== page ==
“As the anti-government rally continues in the Georgian capital of Tbilisi, the authorities must restrain from using unnecessary force against peaceful protesters,” according to the Amnesty International, London-based international human rights organization.
The two-page statement released on November 27, draws on the dispersal of two anti-government protests on November 18 and November 26 in central Tbilisi, during which riot police used water cannons and dozens of protesters were detained for allegedly unlawfully resisting police orders.
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According to Amnesty International, “force must only be used if non-violent means are unlikely to be effective and law enforcement officials must seek to minimize harm and injury.”
The statement reads that “in the dispersal of peaceful assemblies which are unlawful under domestic legislation law enforcement officials must exercise utmost restraint and if force has to be used, it needs to be proportionate to the level of resistance by the demonstrators”, adding that “force that is likely to cause harm should be directed only at those individuals who are engaged in violence.”
“In the current context, the assemblies that are blocking the entrances to the Georgian parliament can only be dispersed if the authorities can demonstrate a clear pressing social need for a dispersal, and only if the demonstration has caused substantial disruption for a significant period of time,” Amnesty International says, adding that “this was not the case on 18 and 26 November, when entrances to the parliament building were blocked by protesters for a few hours.”
The watchdog also touched upon the case of using water cannons “in cold temperatures” during dispersal, saying that “use of water cannons was neither proportionate nor necessary”. The statement also underlines that “any decision to use [water cannons] must also take into account contextual factors, such as extremely cold weather, which may exacerbate the harm they may cause.”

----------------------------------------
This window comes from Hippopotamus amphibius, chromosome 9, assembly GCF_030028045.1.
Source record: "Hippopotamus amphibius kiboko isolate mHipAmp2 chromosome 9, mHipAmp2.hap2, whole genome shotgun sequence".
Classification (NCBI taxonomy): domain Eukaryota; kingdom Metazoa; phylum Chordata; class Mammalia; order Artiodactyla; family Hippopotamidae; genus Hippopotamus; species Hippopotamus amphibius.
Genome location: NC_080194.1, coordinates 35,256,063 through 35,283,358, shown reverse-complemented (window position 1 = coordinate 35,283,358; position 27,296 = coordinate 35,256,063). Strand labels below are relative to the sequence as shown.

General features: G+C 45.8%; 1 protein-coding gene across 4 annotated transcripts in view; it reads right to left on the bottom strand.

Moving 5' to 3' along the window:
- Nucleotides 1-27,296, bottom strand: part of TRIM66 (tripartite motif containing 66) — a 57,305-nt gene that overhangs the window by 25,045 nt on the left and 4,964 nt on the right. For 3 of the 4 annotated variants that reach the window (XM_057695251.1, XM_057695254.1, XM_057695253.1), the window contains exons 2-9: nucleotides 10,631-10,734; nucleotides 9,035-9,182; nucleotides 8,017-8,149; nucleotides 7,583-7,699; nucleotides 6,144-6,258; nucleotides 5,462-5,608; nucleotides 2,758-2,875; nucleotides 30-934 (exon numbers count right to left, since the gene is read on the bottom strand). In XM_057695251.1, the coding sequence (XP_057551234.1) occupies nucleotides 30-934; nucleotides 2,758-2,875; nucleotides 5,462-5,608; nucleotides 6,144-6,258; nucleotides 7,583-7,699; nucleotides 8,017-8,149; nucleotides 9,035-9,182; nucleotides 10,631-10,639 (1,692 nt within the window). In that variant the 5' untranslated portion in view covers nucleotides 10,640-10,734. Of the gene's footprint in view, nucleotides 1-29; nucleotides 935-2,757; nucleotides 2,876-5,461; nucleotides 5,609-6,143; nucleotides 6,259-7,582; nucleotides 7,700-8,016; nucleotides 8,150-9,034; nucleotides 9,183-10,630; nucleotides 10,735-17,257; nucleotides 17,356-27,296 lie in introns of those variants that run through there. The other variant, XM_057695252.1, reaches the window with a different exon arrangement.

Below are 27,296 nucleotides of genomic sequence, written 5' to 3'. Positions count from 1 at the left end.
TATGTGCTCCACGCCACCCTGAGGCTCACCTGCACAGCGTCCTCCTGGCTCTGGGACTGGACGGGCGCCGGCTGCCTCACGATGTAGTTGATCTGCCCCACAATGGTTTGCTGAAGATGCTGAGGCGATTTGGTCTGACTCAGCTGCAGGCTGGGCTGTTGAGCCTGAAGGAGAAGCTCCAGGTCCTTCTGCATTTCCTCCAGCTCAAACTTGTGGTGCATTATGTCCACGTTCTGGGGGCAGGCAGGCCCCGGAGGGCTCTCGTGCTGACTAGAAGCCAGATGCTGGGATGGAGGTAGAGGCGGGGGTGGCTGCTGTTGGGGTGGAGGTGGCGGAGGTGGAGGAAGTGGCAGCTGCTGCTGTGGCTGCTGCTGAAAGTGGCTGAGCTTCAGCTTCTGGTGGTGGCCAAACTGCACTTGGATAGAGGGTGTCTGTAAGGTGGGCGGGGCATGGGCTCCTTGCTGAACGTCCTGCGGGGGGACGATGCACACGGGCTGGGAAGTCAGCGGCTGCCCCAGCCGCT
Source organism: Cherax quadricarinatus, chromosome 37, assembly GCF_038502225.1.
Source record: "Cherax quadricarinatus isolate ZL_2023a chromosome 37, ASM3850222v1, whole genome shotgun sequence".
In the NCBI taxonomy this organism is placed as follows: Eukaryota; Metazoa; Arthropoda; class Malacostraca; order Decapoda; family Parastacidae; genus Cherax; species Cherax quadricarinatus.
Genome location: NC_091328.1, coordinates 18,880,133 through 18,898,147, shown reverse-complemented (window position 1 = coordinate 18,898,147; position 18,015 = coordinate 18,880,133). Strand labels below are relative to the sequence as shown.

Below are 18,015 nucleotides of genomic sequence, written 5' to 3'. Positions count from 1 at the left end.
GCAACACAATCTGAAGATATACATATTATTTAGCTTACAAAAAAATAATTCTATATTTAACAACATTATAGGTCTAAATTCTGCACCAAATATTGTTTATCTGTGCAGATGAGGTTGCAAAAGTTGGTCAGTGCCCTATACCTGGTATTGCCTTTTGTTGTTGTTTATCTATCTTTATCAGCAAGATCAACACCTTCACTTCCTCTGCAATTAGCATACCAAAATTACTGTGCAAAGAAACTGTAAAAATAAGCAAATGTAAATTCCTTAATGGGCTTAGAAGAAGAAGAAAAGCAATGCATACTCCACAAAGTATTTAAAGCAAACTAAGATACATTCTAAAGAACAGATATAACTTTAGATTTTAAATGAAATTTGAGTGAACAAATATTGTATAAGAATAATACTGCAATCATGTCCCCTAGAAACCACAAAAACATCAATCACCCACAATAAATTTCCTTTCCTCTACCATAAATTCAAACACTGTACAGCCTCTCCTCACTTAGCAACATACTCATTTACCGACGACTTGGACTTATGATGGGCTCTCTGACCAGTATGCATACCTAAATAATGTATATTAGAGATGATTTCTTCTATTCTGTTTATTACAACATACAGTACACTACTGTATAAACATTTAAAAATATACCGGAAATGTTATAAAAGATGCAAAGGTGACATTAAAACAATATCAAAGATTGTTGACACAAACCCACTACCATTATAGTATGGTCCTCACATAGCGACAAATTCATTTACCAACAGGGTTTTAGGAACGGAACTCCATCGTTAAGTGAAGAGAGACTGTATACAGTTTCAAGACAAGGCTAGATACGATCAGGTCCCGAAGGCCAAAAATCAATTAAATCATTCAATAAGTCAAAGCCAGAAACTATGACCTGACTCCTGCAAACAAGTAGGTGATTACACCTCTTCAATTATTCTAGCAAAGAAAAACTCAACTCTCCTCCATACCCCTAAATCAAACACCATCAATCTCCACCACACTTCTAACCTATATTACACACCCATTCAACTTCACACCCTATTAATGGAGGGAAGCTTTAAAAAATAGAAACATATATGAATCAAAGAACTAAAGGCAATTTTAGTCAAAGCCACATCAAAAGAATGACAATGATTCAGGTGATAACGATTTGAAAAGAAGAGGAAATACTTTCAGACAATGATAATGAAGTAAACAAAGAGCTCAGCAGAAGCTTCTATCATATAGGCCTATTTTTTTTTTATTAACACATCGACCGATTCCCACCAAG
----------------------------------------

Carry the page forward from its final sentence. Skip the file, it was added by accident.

Amnesty International noted that “they may only be used in those situations in which it is strictly necessary to contain or disperse individuals or a group participating in a public assembly and when the level of violence has reached such a degree that law enforcement officials cannot contain the threat by directly focusing on violent persons only.”
Citing the United Nations Human Rights Guidance on Less Lethal Weapons in Law Enforcement, the Amnesty International reminds the Georgian authorities that “[i]n general, water cannon should only be used in situations of serious public disorder where there is a significant likelihood of loss of life, serious injury, or widespread destruction of property” and that “[w]ater cannon shall not target a jet of water at an individual or group of individuals at short range owing to risk of causing permanent blindness or secondary injuries due to the individual being energetically propelled by the water jet.”
“International human rights law, including the International Covenant on Civil and Political Rights and the European Convention on Human Rights, to which Georgia is a state party, guarantee the right to freedom of peaceful assembly. Restrictions on the right to freedom of peaceful assembly can only be placed when absolutely necessary, proportionate and provided by law in order to achieve one of a limited number of proscribed goals,” the watchdog noted.
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The watchdog also calls on the Georgian authorities to “cease the practice of so-called administrative detention of up to 15 days of peaceful protesters for merely resisting the police’s instructions to unblock the public building entrances.” “Doing so violates the right to freedom of peaceful assembly, the right to liberty and the right to a fair trial,” Amnesty International states.
“Such practices risk having a significant ‘chilling effect’ on the perception of people in Georgia of their freedom to assemble,” statement concluded.